To hear North American automotive marketing types tell it, “hatchback” is a four-letter word with consumers, like trying to sell garlic wreaths at a vampire convention. The rest of the industrialized world seems to love the darn things, though, which is why the sleek little number seen here both exists and carries the brand name it does. This is the Buick Regal Sportback, and it’s a five-door hatchback with a long, gracefully sloping backlight.
But the Buick Regal is a sedan, you say? Well, not anymore. Traditional four-doors have been losing market share to crossover SUVs by the fistful lately, making developing new models less attractive to automakers. And besides, European companies have been busy sexing up the five-door bodystyle’s reputation for years, thanks to cars like the Audi A7, BMW 4 Series Gran Coupe and Porsche Panamera. These slantback models don’t just look good, their forms do a nice job accommodating more cargo, giving them much of the utility of a traditional hatchback or wagon without the stigma. Marketers enthusiastically note their “coupe-like rooflines” or even call them “four-door coupes,” thereafter rationalizing that they can then charge more money for them. It’s a win-win.
With the exception of Tesla’s Model S, American automakers have been reluctant to jump into this stylish swimming pool, so it’s nice to see Buick stepping out of its comfort zone with this new Regal Sportback. Like the outgoing fifth-generation Regal, the Sportback has been made possible by General Motors’ European Opel brand. It — along with its new Regal TourX quasi-crossover wagon sibling — are basically thinly reworked versions of the company’s new Opel/Vauxhall Insignia range, but that figures to be no bad thing.
This Sportback is handsome, and it can also be had loaded with features. Powered by a 2.0-liter turbocharged four giving 250 horsepower and up to 295 pound-feet of torque, the Sportback will be available with all-wheel drive and a brace of infotainment and active safety features. Twin-clutch AWD models will receive a conventional eight-speed automatic gearbox, while front-wheel drive models get a nine-speed unit but have to make do with 35 fewer pound-feet of torque.
Despite appearing more substantial, Buick says the 2018 Regal Sportback in fact weighs around 200 pounds less than its predecessor. Yet it’s stiffer and rides on a longer wheelbase. The latter should help preserve interior room, and it gives 60.7 cubic feet of cargo space with the rear seats folded. And the new Regal certainly has more content. Even base models receive 10 airbags, intelligent key with pushbutton start, a 7-inch touchscreen infotainment display with Apple CarPlay and Android Auto compatibility, and an OnStar 4G LTE Wi-Fi hotspot. Notable option boxes that tech-obsessed consumers may want to check include a larger 8-inch touchscreen navigation system along with uplevel Bose audio.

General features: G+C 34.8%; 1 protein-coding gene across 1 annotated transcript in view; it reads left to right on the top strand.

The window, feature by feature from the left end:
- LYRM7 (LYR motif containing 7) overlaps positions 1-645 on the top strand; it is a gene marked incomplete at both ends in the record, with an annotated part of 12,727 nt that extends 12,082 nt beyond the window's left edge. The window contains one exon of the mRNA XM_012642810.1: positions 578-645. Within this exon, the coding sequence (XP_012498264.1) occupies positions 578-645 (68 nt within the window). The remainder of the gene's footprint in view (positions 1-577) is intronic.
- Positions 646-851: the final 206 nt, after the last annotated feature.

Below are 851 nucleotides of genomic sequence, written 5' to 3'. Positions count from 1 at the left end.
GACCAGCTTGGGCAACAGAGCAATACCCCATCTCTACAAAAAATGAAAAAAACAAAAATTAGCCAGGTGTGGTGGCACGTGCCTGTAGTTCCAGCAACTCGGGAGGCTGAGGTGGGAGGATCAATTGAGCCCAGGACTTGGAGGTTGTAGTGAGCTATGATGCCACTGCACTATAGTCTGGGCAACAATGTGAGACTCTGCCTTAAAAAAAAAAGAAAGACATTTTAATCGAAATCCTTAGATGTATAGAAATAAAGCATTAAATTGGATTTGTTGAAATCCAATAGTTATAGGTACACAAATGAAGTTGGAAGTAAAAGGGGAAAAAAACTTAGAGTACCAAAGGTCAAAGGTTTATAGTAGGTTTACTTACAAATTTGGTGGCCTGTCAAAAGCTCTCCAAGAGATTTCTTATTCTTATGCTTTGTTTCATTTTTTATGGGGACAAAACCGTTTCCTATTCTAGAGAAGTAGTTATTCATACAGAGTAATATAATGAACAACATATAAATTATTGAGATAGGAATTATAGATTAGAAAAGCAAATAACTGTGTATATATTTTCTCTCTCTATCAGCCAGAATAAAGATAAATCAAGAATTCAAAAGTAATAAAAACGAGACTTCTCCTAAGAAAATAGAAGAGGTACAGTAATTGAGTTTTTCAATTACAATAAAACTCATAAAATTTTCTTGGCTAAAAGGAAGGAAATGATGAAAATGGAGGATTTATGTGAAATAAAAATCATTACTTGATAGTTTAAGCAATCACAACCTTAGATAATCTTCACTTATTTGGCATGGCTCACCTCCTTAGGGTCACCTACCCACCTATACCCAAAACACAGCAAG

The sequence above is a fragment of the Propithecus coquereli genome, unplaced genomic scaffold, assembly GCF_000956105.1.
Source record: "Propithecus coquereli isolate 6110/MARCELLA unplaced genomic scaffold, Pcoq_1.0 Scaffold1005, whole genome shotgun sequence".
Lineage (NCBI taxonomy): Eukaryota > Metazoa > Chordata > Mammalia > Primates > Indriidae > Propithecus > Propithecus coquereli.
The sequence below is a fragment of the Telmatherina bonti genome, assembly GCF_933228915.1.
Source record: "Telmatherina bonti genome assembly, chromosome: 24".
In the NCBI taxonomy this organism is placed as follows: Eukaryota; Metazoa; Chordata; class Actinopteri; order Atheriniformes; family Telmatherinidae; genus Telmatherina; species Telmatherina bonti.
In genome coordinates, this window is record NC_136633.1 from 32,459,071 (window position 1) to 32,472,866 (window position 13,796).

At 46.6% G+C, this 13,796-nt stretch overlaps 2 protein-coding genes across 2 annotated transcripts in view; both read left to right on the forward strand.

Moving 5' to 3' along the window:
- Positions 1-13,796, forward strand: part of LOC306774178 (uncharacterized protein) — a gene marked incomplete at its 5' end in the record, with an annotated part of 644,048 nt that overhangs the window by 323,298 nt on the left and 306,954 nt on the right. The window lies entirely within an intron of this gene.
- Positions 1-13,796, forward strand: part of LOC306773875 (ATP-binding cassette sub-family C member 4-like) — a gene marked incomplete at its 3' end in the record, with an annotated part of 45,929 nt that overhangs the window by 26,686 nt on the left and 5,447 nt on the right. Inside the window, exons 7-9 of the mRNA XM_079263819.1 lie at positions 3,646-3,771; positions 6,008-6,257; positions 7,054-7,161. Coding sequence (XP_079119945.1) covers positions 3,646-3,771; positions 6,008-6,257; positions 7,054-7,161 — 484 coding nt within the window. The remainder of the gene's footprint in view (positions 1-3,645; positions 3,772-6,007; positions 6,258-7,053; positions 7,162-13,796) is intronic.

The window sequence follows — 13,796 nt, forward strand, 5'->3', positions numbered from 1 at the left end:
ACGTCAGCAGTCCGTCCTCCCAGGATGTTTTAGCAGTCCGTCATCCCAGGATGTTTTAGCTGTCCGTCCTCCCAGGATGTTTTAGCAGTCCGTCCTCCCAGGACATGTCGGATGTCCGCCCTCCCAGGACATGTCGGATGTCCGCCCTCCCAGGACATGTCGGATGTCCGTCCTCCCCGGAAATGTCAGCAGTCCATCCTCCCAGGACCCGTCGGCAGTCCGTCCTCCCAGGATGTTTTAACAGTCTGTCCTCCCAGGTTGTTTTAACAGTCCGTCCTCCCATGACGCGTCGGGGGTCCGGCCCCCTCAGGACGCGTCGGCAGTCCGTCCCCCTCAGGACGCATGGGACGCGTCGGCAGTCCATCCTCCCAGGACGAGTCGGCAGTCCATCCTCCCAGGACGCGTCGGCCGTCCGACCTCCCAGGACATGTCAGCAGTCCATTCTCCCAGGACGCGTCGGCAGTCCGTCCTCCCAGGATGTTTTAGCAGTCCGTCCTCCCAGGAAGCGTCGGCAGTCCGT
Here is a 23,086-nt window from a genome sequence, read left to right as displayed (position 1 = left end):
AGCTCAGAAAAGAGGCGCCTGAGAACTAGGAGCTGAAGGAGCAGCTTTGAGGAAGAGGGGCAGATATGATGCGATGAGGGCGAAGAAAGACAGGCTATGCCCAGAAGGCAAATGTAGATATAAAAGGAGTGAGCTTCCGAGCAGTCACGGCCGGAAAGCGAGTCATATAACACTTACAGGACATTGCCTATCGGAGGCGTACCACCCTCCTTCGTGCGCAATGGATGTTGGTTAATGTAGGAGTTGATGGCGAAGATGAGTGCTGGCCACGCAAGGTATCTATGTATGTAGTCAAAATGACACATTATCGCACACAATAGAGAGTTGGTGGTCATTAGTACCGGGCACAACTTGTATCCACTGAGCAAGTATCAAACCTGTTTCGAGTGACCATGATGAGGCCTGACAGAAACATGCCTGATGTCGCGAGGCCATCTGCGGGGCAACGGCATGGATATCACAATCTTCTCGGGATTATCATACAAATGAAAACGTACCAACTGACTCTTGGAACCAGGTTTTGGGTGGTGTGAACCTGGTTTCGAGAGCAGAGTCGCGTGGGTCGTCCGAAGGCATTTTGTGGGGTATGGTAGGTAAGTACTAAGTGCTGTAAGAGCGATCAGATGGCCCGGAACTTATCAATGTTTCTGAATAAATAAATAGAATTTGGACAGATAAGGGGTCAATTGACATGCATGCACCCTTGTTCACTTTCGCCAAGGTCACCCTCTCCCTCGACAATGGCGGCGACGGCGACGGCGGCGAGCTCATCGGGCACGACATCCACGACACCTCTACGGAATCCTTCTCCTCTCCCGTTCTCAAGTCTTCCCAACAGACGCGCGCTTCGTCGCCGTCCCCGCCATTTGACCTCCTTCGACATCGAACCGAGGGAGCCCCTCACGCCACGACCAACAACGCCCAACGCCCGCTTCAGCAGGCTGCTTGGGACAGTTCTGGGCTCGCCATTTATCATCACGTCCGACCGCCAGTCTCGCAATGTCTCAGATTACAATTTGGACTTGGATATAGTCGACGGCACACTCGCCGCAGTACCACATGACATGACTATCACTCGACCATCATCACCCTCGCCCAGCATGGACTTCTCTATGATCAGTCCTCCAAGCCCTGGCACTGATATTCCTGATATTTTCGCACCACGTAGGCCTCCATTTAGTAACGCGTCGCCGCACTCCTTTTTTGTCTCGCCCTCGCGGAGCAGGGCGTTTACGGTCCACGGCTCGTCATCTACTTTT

Available advanced safety equipment includes the usual suspects, including lane-change alert with side blind-spot assist, rear park assist, forward collision alert and adaptive cruise control with auto brake. In addition, foot-traffic-friendly safety tech including automatic front pedestrian braking and a smart hood (which senses when you’re about to to hit a pedestrian at between 16-30 mph) are also available. If an imminent impact with a person is detected, an under-hood pyrotechnic charge deploys, raising the rear of the hood by around 4 inches to cushion the impact. (Such hoods have been in service in cars overseas for years, but they remain a relative rarity in the US outside of premium cars.)
Nice as it is, the 2018 Buick Regal Sportback will have its work cut out for it when it reaches dealers this fall. The old Regal never sold terribly well, and it was often viewed as overpriced — especially before GM issued a belated price correction in 2015. And with Buick’s entry-level Verano sedan having gone out of production in October, the Regal Sportback may actually be tasked with covering a broader segment of the market.
Finally, it’s not clear what buyers will cross-shop this five-door against. By the tape measure, Audi’s nearly here A5 Sportback would seem to make the most sense, but it’s hard to imagine many buyers considering both, even if it’s a valid comparison. After all, the outgoing Regal actually didn’t show poorly against lower-end Audi A4 sedans of a few years ago, but most buyers never thought to look at both. Volkswagen’s aging CC and the Acura TLX are perhaps more likely rivals.
But let’s not get preoccupied with who will buy this car just yet. We should simply be glad the Buick Regal Sportback exists. After all, this attractive and versatile vehicle seemingly almost didn’t happen at all. If you’re an auto-industry news maven, you may recall that GM agreed to sell Opel to France’s Peugeot-Citroën just last month. Thankfully, a provision in the agreement will continue to allow these models to stay in production, even under Opel’s new ownership.
Let’s enjoy them while we can.